Argued: March 21, 2017
from the United States District Court for the District of
Maryland, at Baltimore. William D. Quarles, Jr., District
Marie Reamy, JULIE M. REAMY, ATTORNEY AT LAW, LLC, Baltimore,
Maryland, for Appellant.
Daniel Metcalf, OFFICE OF THE UNITED STATES ATTORNEY,
Baltimore, Maryland, for Appellee.
Rosenstein, United States Attorney, OFFICE OF THE UNITED
STATES ATTORNEY, Baltimore, Maryland, for Appellee.
WILKINSON, DIAZ, and FLOYD, Circuit Judges.
by published opinion. Judge Wilkinson wrote the opinion, in
which Judge Diaz and Judge Floyd joined.
WILKINSON, Circuit Judge
Riley challenges his designation as a career offender under
the U.S. Sentencing Guidelines, arguing that his prior
conviction for Maryland robbery with a dangerous weapon does
not qualify as a predicate "crime of violence." We
conclude that this offense was a crime of violence under the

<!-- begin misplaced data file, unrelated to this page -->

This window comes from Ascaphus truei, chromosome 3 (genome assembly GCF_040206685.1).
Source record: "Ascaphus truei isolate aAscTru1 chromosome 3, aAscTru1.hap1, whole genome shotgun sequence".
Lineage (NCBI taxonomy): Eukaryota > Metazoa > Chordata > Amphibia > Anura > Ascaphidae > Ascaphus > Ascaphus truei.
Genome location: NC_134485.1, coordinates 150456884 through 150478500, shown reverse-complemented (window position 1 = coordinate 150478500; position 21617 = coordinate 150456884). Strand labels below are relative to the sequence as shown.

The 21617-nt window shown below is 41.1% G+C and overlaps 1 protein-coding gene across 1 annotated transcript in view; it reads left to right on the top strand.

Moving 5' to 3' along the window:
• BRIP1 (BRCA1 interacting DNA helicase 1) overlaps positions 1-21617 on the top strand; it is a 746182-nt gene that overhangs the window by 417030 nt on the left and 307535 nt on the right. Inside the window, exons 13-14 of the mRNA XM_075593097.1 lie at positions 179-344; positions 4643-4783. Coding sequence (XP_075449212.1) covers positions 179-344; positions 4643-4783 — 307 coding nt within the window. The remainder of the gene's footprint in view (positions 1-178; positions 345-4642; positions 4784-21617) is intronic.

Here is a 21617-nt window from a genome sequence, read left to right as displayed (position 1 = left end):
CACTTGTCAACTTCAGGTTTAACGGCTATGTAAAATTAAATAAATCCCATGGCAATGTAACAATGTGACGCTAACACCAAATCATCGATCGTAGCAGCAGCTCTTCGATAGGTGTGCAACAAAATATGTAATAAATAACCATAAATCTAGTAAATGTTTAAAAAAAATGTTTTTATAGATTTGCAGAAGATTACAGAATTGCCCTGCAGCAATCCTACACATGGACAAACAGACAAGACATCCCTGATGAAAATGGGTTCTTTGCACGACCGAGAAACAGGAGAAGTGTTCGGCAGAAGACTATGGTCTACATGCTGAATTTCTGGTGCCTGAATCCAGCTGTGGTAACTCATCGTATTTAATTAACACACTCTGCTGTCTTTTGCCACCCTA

residual clause of the career offender guideline in effect
when Riley was sentenced.
was convicted of four counts of possession with intent to
distribute a controlled substance. The presentence report
(PSR) designated Riley as a career offender under U.S.S.G.
§ 4B1.1 based on his previous felony convictions under
Maryland law for robbery with a dangerous weapon and
distribution of a controlled dangerous substance. The
designation elevated his guidelines range from 21-27 months
of imprisonment to 210-262 months. Riley did not object to
his classification as a career offender in the PSR.
sentencing hearing, Riley's counsel stated that
"there is no dispute whatsoever that he is a career
offender" and instead argued that the designation was
"over-representative of his criminal history." J.A.
22. Accordingly, Riley sought a downward departure for his
criminal history and a downward variance on his overall
sentence. The district court adopted the PSR and sentenced
Riley to 210 months imprisonment. Riley now appeals his